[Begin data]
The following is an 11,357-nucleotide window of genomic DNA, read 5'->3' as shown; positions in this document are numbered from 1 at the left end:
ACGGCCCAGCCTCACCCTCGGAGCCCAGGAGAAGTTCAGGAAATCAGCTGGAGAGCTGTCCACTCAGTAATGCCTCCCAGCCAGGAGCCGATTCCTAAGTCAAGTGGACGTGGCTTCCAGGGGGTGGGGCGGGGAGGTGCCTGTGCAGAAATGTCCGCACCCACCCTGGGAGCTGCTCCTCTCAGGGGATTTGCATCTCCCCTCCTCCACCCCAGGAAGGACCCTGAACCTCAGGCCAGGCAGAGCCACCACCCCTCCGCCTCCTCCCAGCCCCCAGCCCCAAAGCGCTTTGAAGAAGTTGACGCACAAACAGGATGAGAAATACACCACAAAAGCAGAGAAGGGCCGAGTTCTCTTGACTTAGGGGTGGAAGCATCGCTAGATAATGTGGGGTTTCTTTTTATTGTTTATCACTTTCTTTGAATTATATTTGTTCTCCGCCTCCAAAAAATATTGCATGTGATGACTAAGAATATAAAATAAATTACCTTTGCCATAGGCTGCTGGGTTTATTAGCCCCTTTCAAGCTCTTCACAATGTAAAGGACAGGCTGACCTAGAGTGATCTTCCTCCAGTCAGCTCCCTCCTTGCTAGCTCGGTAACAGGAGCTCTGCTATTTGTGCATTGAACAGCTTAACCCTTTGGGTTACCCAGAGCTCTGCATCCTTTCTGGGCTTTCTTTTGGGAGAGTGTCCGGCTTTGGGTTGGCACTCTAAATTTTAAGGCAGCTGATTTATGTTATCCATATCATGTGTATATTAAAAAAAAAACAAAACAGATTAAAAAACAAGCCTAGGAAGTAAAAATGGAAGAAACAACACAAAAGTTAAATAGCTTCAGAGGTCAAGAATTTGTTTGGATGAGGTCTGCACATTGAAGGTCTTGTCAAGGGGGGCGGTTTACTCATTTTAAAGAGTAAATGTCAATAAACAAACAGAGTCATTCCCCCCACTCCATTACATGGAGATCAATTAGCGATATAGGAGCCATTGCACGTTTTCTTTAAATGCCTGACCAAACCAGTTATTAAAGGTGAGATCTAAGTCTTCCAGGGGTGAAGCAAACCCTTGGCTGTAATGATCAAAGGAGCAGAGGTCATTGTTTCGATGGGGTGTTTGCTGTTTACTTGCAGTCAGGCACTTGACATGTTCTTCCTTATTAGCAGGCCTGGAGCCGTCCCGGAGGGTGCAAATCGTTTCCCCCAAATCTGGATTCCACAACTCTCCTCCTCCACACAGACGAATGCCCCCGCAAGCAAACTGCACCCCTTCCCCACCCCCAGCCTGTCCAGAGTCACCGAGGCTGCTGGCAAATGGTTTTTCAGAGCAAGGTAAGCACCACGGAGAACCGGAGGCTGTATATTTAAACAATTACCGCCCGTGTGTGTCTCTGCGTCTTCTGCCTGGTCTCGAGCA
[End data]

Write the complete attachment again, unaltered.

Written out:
The following is an 11,357-nucleotide window of genomic DNA, read 5'->3' as shown; positions in this document are numbered from 1 at the left end:
ACGGCCCAGCCTCACCCTCGGAGCCCAGGAGAAGTTCAGGAAATCAGCTGGAGAGCTGTCCACTCAGTAATGCCTCCCAGCCAGGAGCCGATTCCTAAGTCAAGTGGACGTGGCTTCCAGGGGGTGGGGCGGGGAGGTGCCTGTGCAGAAATGTCCGCACCCACCCTGGGAGCTGCTCCTCTCAGGGGATTTGCATCTCCCCTCCTCCACCCCAGGAAGGACCCTGAACCTCAGGCCAGGCAGAGCCACCACCCCTCCGCCTCCTCCCAGCCCCCAGCCCCAAAGCGCTTTGAAGAAGTTGACGCACAAACAGGATGAGAAATACACCACAAAAGCAGAGAAGGGCCGAGTTCTCTTGACTTAGGGGTGGAAGCATCGCTAGATAATGTGGGGTTTCTTTTTATTGTTTATCACTTTCTTTGAATTATATTTGTTCTCCGCCTCCAAAAAATATTGCATGTGATGACTAAGAATATAAAATAAATTACCTTTGCCATAGGCTGCTGGGTTTATTAGCCCCTTTCAAGCTCTTCACAATGTAAAGGACAGGCTGACCTAGAGTGATCTTCCTCCAGTCAGCTCCCTCCTTGCTAGCTCGGTAACAGGAGCTCTGCTATTTGTGCATTGAACAGCTTAACCCTTTGGGTTACCCAGAGCTCTGCATCCTTTCTGGGCTTTCTTTTGGGAGAGTGTCCGGCTTTGGGTTGGCACTCTAAATTTTAAGGCAGCTGATTTATGTTATCCATATCATGTGTATATTAAAAAAAAAACAAAACAGATTAAAAAACAAGCCTAGGAAGTAAAAATGGAAGAAACAACACAAAAGTTAAATAGCTTCAGAGGTCAAGAATTTGTTTGGATGAGGTCTGCACATTGAAGGTCTTGTCAAGGGGGGCGGTTTACTCATTTTAAAGAGTAAATGTCAATAAACAAACAGAGTCATTCCCCCCACTCCATTACATGGAGATCAATTAGCGATATAGGAGCCATTGCACGTTTTCTTTAAATGCCTGACCAAACCAGTTATTAAAGGTGAGATCTAAGTCTTCCAGGGGTGAAGCAAACCCTTGGCTGTAATGATCAAAGGAGCAGAGGTCATTGTTTCGATGGGGTGTTTGCTGTTTACTTGCAGTCAGGCACTTGACATGTTCTTCCTTATTAGCAGGCCTGGAGCCGTCCCGGAGGGTGCAAATCGTTTCCCCCAAATCTGGATTCCACAACTCTCCTCCTCCACACAGACGAATGCCCCCGCAAGCAAACTGCACCCCTTCCCCACCCCCAGCCTGTCCAGAGTCACCGAGGCTGCTGGCAAATGGTTTTTCAGAGCAAGGTAAGCACCACGGAGAACCGGAGGCTGTATATTTAAACAATTACCGCCCGTGTGTGTCTCTGCGTCTTCTGCCTGGTCTCGAGCA